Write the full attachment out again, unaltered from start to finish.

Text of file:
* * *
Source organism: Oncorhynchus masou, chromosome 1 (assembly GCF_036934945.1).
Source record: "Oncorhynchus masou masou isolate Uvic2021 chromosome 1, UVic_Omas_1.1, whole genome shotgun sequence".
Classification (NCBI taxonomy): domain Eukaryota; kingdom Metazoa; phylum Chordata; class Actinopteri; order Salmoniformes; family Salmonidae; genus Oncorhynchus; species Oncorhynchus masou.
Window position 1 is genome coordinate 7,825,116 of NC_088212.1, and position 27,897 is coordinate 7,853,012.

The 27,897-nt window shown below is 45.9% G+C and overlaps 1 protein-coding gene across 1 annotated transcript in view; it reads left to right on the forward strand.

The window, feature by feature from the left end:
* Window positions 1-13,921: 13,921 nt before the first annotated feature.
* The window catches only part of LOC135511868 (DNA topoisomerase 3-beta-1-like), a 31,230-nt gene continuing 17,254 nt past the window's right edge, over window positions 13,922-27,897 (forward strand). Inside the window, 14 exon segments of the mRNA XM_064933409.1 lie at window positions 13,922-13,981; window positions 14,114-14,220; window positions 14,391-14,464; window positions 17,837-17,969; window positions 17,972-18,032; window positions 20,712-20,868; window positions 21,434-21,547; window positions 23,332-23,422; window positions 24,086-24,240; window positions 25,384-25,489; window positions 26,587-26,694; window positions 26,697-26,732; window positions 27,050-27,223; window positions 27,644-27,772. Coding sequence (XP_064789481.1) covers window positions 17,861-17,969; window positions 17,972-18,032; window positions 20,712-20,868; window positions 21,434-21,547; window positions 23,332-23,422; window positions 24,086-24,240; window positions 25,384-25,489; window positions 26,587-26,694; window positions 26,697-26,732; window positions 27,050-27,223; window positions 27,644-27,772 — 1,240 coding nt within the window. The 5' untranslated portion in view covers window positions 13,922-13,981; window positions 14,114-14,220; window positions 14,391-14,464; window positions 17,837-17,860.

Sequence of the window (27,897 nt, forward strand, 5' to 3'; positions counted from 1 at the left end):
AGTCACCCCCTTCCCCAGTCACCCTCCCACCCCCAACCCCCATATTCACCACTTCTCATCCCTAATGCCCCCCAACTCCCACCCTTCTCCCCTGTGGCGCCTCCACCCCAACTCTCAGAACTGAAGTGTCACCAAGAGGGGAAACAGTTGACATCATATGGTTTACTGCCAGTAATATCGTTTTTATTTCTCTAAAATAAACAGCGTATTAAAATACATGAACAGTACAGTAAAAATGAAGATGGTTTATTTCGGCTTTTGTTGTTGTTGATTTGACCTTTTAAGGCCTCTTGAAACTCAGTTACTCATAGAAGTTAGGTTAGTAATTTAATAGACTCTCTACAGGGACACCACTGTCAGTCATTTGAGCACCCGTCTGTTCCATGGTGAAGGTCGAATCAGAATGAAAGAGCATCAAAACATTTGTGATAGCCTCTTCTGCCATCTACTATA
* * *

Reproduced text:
Source organism: Oncorhynchus masou, chromosome 1 (assembly GCF_036934945.1).
Source record: "Oncorhynchus masou masou isolate Uvic2021 chromosome 1, UVic_Omas_1.1, whole genome shotgun sequence".
Classification (NCBI taxonomy): domain Eukaryota; kingdom Metazoa; phylum Chordata; class Actinopteri; order Salmoniformes; family Salmonidae; genus Oncorhynchus; species Oncorhynchus masou.
Window position 1 is genome coordinate 7,825,116 of NC_088212.1, and position 27,897 is coordinate 7,853,012.

The 27,897-nt window shown below is 45.9% G+C and overlaps 1 protein-coding gene across 1 annotated transcript in view; it reads left to right on the forward strand.

The window, feature by feature from the left end:
* Window positions 1-13,921: 13,921 nt before the first annotated feature.
* The window catches only part of LOC135511868 (DNA topoisomerase 3-beta-1-like), a 31,230-nt gene continuing 17,254 nt past the window's right edge, over window positions 13,922-27,897 (forward strand). Inside the window, 14 exon segments of the mRNA XM_064933409.1 lie at window positions 13,922-13,981; window positions 14,114-14,220; window positions 14,391-14,464; window positions 17,837-17,969; window positions 17,972-18,032; window positions 20,712-20,868; window positions 21,434-21,547; window positions 23,332-23,422; window positions 24,086-24,240; window positions 25,384-25,489; window positions 26,587-26,694; window positions 26,697-26,732; window positions 27,050-27,223; window positions 27,644-27,772. Coding sequence (XP_064789481.1) covers window positions 17,861-17,969; window positions 17,972-18,032; window positions 20,712-20,868; window positions 21,434-21,547; window positions 23,332-23,422; window positions 24,086-24,240; window positions 25,384-25,489; window positions 26,587-26,694; window positions 26,697-26,732; window positions 27,050-27,223; window positions 27,644-27,772 — 1,240 coding nt within the window. The 5' untranslated portion in view covers window positions 13,922-13,981; window positions 14,114-14,220; window positions 14,391-14,464; window positions 17,837-17,860.

Sequence of the window (27,897 nt, forward strand, 5' to 3'; positions counted from 1 at the left end):
AGTCACCCCCTTCCCCAGTCACCCTCCCACCCCCAACCCCCATATTCACCACTTCTCATCCCTAATGCCCCCCAACTCCCACCCTTCTCCCCTGTGGCGCCTCCACCCCAACTCTCAGAACTGAAGTGTCACCAAGAGGGGAAACAGTTGACATCATATGGTTTACTGCCAGTAATATCGTTTTTATTTCTCTAAAATAAACAGCGTATTAAAATACATGAACAGTACAGTAAAAATGAAGATGGTTTATTTCGGCTTTTGTTGTTGTTGATTTGACCTTTTAAGGCCTCTTGAAACTCAGTTACTCATAGAAGTTAGGTTAGTAATTTAATAGACTCTCTACAGGGACACCACTGTCAGTCATTTGAGCACCCGTCTGTTCCATGGTGAAGGTCGAATCAGAATGAAAGAGCATCAAAACATTTGTGATAGCCTCTTCTGCCATCTACTATA